Dominic O’Connell, the business editor of The Sunday Times, has called the newspaper’s lists exploring the best British companies for employees, as “the most extensive research into employee engagement carried out in this country”.
More than 1,000 businesses registered to take part in the surveys, with the leading 325 recognised in four categories – Simply Business clinched the top place in the Best Companies to Work For (mid-sized category). The results are determined through an employee survey and a process of auditing the company policies and practices through a questionnaire.
The business insurance provider entered the list for the first time in 21st place last year – its rise to the top spot marks a step up in its approach to employee welfare. With recent research from the British Health Company showing that employers across the UK can do much more in the way of employee wellbeing, what has set Simply Business apart?
Jason Stockwood, the chief executive, said that the company has taken a fundamental position of “looking at work as a part of life, not distinct from everything else”. Work has become an increased part of everyone’s lives, and he feels there’s a real need to “examine the work environment and how it can be improved”.
Stockwood also emphasises providing for employees so they don’t burn out, feeling overworked and overtired. “We’ve looked at whether the pace our employees work at has been sustainable for the longterm. We try to avoid these intense short-term projects which can be incredibly draining,” he explained. A perk for workers at the company is the flexible benefits package on offer for all employees.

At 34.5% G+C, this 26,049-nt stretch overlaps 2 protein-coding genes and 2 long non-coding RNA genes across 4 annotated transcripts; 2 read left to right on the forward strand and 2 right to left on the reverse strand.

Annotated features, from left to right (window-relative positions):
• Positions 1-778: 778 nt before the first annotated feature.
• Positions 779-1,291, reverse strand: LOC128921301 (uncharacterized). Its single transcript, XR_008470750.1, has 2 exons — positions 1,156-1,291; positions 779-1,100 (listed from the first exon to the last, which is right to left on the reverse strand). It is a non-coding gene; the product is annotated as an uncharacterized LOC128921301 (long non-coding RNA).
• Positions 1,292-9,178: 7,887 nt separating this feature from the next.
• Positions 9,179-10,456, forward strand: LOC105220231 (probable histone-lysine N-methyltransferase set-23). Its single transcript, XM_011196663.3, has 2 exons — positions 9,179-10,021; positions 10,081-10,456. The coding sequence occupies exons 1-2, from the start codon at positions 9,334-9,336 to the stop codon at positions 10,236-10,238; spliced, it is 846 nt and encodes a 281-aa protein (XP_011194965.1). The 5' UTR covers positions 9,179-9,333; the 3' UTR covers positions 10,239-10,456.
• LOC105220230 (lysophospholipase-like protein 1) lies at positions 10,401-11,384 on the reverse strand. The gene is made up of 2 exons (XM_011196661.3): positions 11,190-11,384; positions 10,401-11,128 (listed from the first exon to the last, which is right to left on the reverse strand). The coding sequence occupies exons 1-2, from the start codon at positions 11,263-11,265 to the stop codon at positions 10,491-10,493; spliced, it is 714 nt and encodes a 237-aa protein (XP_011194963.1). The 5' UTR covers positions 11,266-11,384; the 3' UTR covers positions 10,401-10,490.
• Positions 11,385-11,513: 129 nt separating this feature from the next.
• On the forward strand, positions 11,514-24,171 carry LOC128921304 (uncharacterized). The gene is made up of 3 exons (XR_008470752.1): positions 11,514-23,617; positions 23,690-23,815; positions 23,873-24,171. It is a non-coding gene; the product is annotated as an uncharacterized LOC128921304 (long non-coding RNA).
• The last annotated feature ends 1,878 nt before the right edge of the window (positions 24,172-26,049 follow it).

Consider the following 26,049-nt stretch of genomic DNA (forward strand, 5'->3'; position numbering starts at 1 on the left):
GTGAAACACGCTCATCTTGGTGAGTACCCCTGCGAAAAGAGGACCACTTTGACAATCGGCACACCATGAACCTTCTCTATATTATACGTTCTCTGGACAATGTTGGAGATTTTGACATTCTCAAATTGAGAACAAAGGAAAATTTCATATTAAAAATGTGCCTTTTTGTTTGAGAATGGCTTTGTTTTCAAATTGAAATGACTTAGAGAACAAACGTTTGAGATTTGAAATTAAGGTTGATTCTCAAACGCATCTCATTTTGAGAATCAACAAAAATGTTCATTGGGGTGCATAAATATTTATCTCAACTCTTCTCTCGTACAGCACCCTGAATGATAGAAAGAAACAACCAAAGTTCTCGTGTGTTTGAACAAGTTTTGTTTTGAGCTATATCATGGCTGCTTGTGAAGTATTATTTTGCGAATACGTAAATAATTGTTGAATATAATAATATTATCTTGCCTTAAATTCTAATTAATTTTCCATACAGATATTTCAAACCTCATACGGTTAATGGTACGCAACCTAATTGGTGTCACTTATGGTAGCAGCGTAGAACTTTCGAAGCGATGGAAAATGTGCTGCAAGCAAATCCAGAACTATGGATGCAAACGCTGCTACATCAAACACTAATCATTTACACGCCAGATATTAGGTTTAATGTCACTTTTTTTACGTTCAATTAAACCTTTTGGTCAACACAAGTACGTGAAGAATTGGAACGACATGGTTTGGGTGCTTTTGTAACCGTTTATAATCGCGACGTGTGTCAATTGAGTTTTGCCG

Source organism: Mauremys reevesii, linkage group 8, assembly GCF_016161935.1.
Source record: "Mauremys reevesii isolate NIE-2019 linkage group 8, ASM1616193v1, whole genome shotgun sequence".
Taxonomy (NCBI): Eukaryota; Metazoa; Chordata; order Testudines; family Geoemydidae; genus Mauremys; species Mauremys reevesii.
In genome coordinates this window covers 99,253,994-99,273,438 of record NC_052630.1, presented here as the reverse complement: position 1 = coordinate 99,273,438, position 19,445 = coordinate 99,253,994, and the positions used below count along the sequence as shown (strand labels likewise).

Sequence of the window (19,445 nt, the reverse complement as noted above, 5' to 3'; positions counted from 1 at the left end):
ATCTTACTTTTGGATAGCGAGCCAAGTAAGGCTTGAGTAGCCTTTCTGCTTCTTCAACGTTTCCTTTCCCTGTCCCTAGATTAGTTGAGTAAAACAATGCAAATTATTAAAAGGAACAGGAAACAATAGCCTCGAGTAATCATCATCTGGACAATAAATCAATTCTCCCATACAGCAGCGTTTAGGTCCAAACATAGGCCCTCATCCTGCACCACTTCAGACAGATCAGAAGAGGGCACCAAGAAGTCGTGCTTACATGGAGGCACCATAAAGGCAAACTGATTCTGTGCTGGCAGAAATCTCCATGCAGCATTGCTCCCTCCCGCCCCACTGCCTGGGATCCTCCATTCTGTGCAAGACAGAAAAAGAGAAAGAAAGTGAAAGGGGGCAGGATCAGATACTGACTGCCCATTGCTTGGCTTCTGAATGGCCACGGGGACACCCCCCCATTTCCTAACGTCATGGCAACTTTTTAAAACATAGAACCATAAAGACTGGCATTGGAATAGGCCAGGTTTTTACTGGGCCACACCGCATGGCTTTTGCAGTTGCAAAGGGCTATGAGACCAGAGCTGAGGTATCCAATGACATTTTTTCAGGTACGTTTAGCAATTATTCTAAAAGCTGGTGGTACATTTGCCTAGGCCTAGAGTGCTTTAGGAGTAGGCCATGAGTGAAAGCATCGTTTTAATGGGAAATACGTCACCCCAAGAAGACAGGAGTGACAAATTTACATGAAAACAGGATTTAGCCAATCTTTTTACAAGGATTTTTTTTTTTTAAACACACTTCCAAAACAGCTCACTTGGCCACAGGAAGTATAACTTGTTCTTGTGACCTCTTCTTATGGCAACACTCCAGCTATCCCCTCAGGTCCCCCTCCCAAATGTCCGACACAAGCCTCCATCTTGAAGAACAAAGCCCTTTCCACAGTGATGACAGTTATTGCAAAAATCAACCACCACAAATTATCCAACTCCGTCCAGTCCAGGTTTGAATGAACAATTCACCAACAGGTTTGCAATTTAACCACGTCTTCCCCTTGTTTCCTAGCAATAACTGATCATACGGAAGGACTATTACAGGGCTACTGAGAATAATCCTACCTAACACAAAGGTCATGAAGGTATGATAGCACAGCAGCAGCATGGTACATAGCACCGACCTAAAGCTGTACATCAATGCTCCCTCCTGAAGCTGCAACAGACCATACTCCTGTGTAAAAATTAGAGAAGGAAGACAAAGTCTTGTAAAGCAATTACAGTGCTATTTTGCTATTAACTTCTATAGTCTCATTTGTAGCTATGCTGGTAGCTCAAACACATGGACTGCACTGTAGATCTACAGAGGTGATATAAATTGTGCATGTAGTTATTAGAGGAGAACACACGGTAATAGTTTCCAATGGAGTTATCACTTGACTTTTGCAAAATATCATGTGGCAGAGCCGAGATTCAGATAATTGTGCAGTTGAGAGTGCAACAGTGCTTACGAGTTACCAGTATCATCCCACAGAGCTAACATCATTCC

Stockwood divulged that this stood at around £1,200 per person, and what it goes towards depends on personal preference. Some of the examples he listed include gym membership, private medical healthcare and cinema tickets. It has been a big hit with employees. As part of The Sunday Times assessment of the companies that were nominated, staff took part in surveys to provide feedback. Those at Simply Business said they were particularly impressed by their feeling of wellbeing, and agreed that they had a strong work-life balance.
“Fundamentally, we think it’s important for people to take care of themselves,” Stockwood said. He worked across ecommerce, with previous positions at lastminute.com and Match.com, and admitted that the push for better staff wellbeing “is generally more accepted in digitally-led businesses”. Stockwood sees the value in setting out wide parameters within which he’s happy to facilitate a range of activities and initiatives that help with employee wellbeing.
“It’s not a typical hierarchical top-down set-up. I don’t set out stringent rules where I say you have to do this, this and this. People can suggest what they think will be beneficial,” he explained. Stockwood pointed to a recent example to illustrate his perspective. “I have a guy in Northampton who’s really keen to introduce transcendental meditation – it’s something he personally is very interested in. So, I’m letting him try it out to see if others get the same benefit and agree.”
Simply Business operates on a “Build-Measure-Learn” form of agile working from Lean Startup Methodology, and Stockwood is quite circumspect in his assessment of the numerous additions on offer, from pilates to a “culture club” and movie nights. “People are taking up all these things on offer, otherwise we would’ve stopped doing them.”
Elsewhere, the company has introduced what it calls the Impact programme, where employees self-selected themselves to volunteer for charity, with the business contributing the working days for it. One rule imposed by Stockwood was that those who volunteered had to select the charity they were fundraising for, and it would remain the charity for the next ten years or so. “I wanted it to have a real impact,” he said.